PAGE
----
by Joseph Zitt
These principles provide an ideal set of parameters for Human Systems pieces. I doubt, however, that any single piece of mine has fulfilled all of these criteria.
Jargon and specialized notation can be useful: among members of a profession or other groups of people, they enable efficient communication of information that would otherwise take much more effort to describe. They can also serve as a bond among the people who share the vocabularies.
As arcane as some of this material might seem, I still find it important to create music that people like. While this is harder outside of the areas of popular music with which people are familiar, they still can enjoy other musics if performed and presented effectively. In Question Authority, the, this spread into broad comedy as part of the performances (though always within the constraints of the scores that we performed); in Gray Code this has developed within the pursuit of surprise (some, though not all, of it comedic) and unusual beauty.
Performers can remember the piece easily. Processes are simple and consistent. Texts are brief. If the piece requires an aid to memory, such as a printed handout, the performance intentionally includes its distribution, use, and collection.
I am continually amazed by some people’s ability to memorize long musical scores or performance scripts. It’s not one of my strengths. Thus, most of my scores are constructed, in a sense, as “state machines”: at any point, you can tell where you are in a piece by listening to the sounds around you, and can tell from that information what you may do next.
The emphasis on incorporating the handling of printed materials was more important in Question Authority, the, where we moved around a lot, than in the later, more “musical” ensembles, where music stands suffice. (Though I find that that printing the score in large print and putting it on the floor works even better when we only have to glance at the floor occasionally.)
Since I’ve started listening to partially improvised or indeterminate music, I’ve been curious about how a piece maintains its identity. While, say, traditional jazz pieces maintain somewhat of an identity though recurring harmonic structures, I find it hard to tell which Ornette Coleman piece I’m hearing if I tune into it midstream, unless I’m already familiar with the recording. Different recordings of “Lonely Woman” in the area between the head and its recapitulation at the end seem, to my ears, to share only tenuous melodic relationships; it’s quite possible that a performance of “Lonely Woman” and a performance of “Peace” might have more in common than a pair of performances of either one. Similarly, it would be hard to tell by listening that one was hearing a performance of John Cage’s “Variations II” or “Theater Piece”.
Stephen Drury mentions in his liner notes to the Mode recording of Cage’s “Two4 for violin and piano or sho” (Mode 88) that this issue of musical identity also became “one of Cage’s preoccupations in his later years”.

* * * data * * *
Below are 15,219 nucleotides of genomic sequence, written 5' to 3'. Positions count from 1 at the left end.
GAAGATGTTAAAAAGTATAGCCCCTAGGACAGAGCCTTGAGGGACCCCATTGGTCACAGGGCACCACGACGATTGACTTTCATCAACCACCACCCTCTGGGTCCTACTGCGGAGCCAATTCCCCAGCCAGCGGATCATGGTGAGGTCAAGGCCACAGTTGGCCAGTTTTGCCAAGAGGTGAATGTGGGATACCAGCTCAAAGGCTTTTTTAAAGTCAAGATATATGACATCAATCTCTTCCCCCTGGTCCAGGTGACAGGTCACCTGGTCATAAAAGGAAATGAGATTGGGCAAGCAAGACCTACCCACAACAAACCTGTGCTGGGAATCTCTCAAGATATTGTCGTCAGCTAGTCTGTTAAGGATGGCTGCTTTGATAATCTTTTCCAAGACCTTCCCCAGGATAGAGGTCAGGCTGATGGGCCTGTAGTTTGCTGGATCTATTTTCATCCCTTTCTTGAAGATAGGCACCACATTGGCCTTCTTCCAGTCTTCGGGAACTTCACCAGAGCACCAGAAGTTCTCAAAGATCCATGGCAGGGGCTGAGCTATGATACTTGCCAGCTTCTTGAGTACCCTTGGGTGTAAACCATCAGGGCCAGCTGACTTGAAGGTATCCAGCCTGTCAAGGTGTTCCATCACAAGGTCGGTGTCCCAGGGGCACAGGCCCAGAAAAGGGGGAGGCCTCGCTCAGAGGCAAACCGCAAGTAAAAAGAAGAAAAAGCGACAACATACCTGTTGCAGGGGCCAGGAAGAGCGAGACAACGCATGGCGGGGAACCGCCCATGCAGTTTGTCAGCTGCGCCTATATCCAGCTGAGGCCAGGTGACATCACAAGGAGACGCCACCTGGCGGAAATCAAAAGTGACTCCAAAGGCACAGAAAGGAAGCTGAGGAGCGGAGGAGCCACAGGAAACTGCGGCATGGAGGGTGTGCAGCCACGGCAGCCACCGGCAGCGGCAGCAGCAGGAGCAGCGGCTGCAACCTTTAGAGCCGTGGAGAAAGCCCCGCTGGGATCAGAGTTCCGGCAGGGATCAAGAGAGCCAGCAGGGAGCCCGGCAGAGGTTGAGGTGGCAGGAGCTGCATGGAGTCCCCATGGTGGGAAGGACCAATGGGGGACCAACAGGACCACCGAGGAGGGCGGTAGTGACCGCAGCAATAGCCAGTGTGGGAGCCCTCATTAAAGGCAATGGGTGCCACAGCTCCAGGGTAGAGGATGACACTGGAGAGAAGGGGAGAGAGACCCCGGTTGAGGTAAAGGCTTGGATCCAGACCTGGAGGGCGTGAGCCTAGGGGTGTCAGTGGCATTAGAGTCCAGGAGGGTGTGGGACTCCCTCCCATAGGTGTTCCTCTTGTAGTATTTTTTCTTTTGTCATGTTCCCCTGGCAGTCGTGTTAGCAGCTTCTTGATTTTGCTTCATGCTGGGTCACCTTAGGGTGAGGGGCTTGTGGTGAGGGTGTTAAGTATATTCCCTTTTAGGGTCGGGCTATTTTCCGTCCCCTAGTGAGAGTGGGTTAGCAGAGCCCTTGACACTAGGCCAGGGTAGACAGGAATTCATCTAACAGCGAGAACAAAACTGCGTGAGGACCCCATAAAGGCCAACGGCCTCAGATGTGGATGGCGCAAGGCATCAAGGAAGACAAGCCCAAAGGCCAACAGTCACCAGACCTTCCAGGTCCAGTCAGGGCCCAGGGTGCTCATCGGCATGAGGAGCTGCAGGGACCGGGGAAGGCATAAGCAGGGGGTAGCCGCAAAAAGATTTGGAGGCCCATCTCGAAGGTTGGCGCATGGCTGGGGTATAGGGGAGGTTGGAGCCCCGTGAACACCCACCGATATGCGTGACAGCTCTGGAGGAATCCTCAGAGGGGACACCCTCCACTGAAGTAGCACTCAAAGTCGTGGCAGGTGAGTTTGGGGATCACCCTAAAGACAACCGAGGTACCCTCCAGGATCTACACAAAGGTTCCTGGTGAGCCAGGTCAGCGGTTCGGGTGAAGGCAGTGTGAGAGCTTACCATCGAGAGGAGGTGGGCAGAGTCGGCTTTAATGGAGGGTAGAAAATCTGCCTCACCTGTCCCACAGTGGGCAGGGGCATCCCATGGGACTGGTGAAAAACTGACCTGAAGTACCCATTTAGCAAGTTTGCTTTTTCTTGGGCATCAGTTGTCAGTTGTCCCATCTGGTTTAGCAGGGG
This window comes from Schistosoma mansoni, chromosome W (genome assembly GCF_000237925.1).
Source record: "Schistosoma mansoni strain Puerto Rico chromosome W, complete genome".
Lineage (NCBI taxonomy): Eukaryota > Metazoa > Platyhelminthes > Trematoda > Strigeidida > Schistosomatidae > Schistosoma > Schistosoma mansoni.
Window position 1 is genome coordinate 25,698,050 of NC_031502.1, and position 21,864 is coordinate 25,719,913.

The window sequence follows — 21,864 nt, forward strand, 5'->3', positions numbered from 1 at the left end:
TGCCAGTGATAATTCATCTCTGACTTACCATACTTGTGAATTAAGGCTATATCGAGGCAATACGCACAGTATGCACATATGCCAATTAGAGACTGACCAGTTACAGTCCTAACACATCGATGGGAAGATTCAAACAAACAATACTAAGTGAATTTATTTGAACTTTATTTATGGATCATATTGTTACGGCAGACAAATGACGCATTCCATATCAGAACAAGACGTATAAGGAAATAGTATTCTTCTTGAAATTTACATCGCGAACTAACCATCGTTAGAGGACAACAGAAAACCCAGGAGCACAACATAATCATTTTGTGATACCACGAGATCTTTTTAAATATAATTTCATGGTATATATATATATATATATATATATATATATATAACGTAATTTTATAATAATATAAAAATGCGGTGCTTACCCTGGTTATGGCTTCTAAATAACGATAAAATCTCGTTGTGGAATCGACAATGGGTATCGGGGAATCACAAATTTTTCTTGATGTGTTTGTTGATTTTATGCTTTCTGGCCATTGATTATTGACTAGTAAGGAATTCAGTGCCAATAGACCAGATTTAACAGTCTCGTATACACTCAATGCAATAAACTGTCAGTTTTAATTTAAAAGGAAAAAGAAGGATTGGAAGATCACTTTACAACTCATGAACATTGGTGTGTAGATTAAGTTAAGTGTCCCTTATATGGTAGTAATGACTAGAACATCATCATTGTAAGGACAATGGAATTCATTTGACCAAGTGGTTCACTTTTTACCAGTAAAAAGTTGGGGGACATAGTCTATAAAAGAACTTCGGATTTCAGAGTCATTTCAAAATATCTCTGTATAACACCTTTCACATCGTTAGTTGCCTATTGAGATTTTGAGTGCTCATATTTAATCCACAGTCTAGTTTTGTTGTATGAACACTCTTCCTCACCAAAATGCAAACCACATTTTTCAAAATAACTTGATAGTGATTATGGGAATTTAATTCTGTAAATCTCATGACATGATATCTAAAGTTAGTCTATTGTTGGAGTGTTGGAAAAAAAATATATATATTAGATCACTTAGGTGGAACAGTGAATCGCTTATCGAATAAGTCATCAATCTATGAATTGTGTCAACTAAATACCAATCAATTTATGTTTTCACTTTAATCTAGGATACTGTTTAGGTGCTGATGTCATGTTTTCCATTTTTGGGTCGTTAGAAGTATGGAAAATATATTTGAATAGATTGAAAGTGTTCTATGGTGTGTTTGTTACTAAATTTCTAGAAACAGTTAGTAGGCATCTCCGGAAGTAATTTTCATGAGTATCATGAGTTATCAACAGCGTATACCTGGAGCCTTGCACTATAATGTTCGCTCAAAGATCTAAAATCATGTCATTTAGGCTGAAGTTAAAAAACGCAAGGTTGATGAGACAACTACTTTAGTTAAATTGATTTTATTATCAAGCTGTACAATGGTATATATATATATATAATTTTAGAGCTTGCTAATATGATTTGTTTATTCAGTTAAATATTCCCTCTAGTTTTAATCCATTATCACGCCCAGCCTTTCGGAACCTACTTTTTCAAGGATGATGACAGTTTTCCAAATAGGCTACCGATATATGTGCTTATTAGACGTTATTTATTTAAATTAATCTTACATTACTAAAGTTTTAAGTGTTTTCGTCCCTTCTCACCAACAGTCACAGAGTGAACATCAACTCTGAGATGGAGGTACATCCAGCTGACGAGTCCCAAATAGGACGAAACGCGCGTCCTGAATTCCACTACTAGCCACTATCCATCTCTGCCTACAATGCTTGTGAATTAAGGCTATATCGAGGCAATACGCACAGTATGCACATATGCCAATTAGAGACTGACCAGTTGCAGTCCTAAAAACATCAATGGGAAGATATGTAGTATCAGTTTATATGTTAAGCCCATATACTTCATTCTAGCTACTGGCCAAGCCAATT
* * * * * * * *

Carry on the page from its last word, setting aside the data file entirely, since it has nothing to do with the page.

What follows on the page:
I enjoy Frederic Rzewski’s instruction in his score Les Moutons de Panurge: “If you get lost, stay lost”. However, I prefer that people be able to find their way back in to where they should be. In some of the later scores, I’ve included guidelines for how to proceed if people in a performance disagree on where they are in the score. The most important factors in recovering from errors are trusting in the good intentions of all parties, believing that errors were due to the humanity of the performer rather than sabotage, and cooperating with the performer to pull the performance seamlessly back together.
The piece incorporates syllables, words or word-like sounds, rhythm, structure, dynamics, gesture, movement, and the handling of the performance space and timing as aspects of a whole, each element complementing the others.
This was also more important in Question Authority, the than in the later ensembles, though I would like to return to working in ways that incorporate physical gestures, movement, and the use of space.
I have been in bands that have spent much more time setting up and breaking down equipment than in actual performing. This has often focused the musicians’ attention less on the sounds than on the gear.
Performing silence (or, as Robert Fripp has put it, “contributing attention”) can be as important and effective as performing sound. (Otherwise, in improvisations, everyone tends to play all the time.) If silence is permitted, you are free to ask yourself whether the next sound that you are about to make would enhance the other sounds being made or if it would only crowd them. If it would not improve the soundscape, you are free to refrain from sounding until the situation changes or you are again inspired to sound.
Performing silence is also very different from just stopping: you need to continue to maintain the same degree and quality of attention when performing silence that you do when sounding, Gray Code performances often include moments of total silence. The audience, however, can usually tell that the piece is continuing, and continue to contribute the same quality of listening that they do when we are sounding.
The silent moments are among my favorites in performance, especially those in which we develop the consensus that a performance is, indeed, over, and make the transition in attention that signals the completion of a performance.